Who ACTUALLY Invented the French Dip? We Got to the Bottom of It.
LA has been obsessed with the French dip -- the gorgeous, wet mess of a French roll stuffed with roast beef and dipped in jus -- for decades. But a bitter rivalry between Philippe's and Cole’s -- both downtown -- has both of them swearing they invented the sandwich. Who’s telling the truth? We decided to get to the bottom of the mystery by siccing investigative journalist Jackson Landers (who’s written deep-dive pieces for Smithsonian and The New York Times, among other, like, serious publications) on it. What he found may upset... both institutions. Read on:
For about the 1000th time in one day, the top of a French roll is lifted with a pair of tongs and deliberately dipped in a steel tray full of 'au jus,' a rich mix of vegetable and beef juice. Practiced hands have layered exactly 4oz of sliced roast beef on the bottom of the roll. The wet top of the roll is placed over the beef. The sandwich is sliced diagonally. So goes another French dip sandwich -- arguably Los Angeles' most iconic dish.
In spite of the name, there is actually nothing French about the French dip. The sandwich was definitely invented in Los Angeles in the early 20th century. Two classic LA eateries make competing claims as originators of the French dip, but the closer that you look at those claims, the hazier they become. In fact, look close enough -- and you'll start to doubt what a French dip really is in the first place.
The case for Philippe's
The highest-profile claimant is easily Philippe's, founded by Philippe Mathieu, a French immigrant born in 1877 who started out at a deli in Southern France before moving to Algeria to work as an apprentice cook. He spent a year in the French army and then saved up enough money to immigrate to the United States, where he cooked in American lumber camps and hotels -- and by 1903 he had made his way across the continent to Los Angeles. For $150 he bought himself a delicatessen at 617 Alameda, the first in a series of businesses that Mathieu would open in the neighborhood. He opened Philippe's Restaurant in 1908. And if you believe the legend, it was there that the first French dip was made.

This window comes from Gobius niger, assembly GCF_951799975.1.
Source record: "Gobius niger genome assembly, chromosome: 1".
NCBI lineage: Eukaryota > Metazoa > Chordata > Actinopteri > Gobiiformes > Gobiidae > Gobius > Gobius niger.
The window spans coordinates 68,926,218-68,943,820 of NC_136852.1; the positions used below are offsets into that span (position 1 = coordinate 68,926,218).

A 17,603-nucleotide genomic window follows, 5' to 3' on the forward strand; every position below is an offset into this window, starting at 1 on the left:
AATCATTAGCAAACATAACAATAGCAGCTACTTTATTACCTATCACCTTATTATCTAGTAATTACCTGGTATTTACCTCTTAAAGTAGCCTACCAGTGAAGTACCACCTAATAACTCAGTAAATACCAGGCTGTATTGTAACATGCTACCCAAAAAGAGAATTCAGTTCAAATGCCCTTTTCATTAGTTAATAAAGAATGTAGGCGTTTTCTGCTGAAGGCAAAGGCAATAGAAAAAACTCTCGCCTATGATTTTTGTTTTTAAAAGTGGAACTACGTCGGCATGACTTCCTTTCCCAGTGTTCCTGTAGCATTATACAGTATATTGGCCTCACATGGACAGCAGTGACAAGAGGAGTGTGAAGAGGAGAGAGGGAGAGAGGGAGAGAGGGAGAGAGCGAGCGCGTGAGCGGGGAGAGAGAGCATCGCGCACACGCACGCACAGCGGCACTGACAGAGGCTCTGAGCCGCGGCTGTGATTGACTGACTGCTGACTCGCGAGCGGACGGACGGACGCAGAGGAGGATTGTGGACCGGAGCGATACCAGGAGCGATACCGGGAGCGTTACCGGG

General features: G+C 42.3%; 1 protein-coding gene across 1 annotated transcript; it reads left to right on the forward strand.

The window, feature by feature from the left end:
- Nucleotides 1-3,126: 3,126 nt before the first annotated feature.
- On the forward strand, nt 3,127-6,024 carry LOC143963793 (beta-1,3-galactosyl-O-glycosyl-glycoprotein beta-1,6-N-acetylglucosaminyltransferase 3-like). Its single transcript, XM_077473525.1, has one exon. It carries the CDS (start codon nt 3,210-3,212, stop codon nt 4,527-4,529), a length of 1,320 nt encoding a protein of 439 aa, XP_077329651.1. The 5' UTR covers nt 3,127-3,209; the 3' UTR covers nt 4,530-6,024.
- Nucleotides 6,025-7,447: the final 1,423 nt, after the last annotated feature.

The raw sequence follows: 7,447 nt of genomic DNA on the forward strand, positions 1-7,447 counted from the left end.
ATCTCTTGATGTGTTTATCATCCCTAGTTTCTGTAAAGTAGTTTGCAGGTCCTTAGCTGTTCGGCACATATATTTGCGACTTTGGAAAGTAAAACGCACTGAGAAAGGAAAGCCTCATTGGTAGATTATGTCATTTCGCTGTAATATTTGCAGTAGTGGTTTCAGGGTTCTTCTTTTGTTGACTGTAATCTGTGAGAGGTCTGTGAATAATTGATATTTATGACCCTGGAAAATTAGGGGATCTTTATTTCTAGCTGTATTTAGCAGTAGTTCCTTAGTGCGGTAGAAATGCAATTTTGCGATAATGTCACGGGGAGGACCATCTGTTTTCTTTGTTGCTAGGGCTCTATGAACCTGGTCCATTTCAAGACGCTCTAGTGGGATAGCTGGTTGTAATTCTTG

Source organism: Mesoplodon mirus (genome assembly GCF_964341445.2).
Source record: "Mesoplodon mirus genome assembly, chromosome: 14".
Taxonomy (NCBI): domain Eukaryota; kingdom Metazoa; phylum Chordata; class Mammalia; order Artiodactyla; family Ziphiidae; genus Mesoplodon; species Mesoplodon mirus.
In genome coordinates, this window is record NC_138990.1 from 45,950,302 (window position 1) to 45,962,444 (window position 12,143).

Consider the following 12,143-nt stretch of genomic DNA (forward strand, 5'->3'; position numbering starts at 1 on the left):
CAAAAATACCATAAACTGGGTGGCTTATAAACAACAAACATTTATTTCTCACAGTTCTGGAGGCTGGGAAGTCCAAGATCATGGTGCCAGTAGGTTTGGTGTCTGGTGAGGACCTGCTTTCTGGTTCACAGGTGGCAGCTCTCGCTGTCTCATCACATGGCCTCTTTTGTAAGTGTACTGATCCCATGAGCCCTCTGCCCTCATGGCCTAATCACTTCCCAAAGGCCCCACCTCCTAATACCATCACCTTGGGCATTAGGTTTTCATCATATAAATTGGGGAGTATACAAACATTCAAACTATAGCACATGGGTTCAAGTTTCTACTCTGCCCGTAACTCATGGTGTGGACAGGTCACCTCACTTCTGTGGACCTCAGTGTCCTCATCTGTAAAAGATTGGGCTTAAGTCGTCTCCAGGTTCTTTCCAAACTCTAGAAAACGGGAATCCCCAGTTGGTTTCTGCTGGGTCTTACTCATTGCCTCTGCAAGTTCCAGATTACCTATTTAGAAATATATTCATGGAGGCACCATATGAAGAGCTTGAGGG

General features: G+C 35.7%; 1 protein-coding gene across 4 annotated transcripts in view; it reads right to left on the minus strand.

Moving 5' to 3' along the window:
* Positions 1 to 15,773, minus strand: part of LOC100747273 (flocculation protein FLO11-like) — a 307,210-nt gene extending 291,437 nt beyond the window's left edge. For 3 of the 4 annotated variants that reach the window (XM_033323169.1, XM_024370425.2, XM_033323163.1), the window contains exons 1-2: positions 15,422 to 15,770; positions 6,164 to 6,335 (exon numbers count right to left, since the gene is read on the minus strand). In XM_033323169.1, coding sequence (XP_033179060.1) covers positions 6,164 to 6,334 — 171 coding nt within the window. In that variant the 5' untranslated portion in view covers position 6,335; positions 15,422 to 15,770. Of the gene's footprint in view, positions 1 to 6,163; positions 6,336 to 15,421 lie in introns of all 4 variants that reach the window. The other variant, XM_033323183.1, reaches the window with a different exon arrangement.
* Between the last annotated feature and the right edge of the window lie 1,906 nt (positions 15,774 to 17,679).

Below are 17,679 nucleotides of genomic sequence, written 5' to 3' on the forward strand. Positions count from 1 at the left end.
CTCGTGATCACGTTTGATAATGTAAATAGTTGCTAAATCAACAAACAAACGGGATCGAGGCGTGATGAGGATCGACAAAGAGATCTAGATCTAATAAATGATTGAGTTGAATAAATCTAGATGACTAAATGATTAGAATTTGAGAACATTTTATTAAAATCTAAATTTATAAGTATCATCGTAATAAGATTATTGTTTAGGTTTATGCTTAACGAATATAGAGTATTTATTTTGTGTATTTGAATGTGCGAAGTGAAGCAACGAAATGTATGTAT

Descendants of the family that bought the business from Mathieu in 1927 have re-branded the restaurant as “Philippe The Original” and built themselves into a French dip empire that claims to serve up 1900 sandwiches a day at their single location at 1001 North Alameda St. According to Philippe's website, “One day in 1918, while making a sandwich, Mathieu inadvertently dropped the sliced french roll into the roasting pan filled with juice still hot from the oven. The patron, a policeman, said he would take the sandwich anyway... ”
Sounds plausible at first glance. But the digging doesn’t even need to get deep to start doubting the story. On an episode of the TV show Cheap Eats, fourth generation co-owner Mark Massengill states a different set of facts. “It originated in 1917,” Massengill said. “Philippe Mathieu was carving a roast beef sandwich for a fireman and the bread accidentally dropped into the roasting pan... ”
That’s just the first example of Philippe's owners seeming unsure of their own story. In fact, Philippe Mathieu's own grandson told yet another version.
“One day a fireman complained that his roll was stale,” Philippe Guilhem told the LA Times in a 2008 interview. “It was probably a Monday and the roll was a leftover from the weekend. My grandfather was a thrifty person. He said, 'Give me the damn thing back.' He dipped it in the juices and said, 'You happy now?'"
With a deliberate -- even vindictive -- first dipping, that sounds very different from either version of the story that Philippe's current owners are telling. But while he was closer to the source than Philippe's modern management, Guilheim was still telling a story that was at best second hand and already around 90 years old.
The actual closest that we can get to the horse's mouth is a 1951 LA Times interview with Mathieu. The article was written on the occasion of Philippe's relocating to make way for the Hollywood Freeway.
“One day a police officer asked me if I would mind splitting one of these large loaves of French bread and filling it with 'some of the delicious roast pork,'” said Mathieu. “I was not too busy, so I said, 'Sure.' Then he asked me to 'please cut it in half. I've got a friend outside who can eat it.' Then he asked for some pickles, onions and olives.”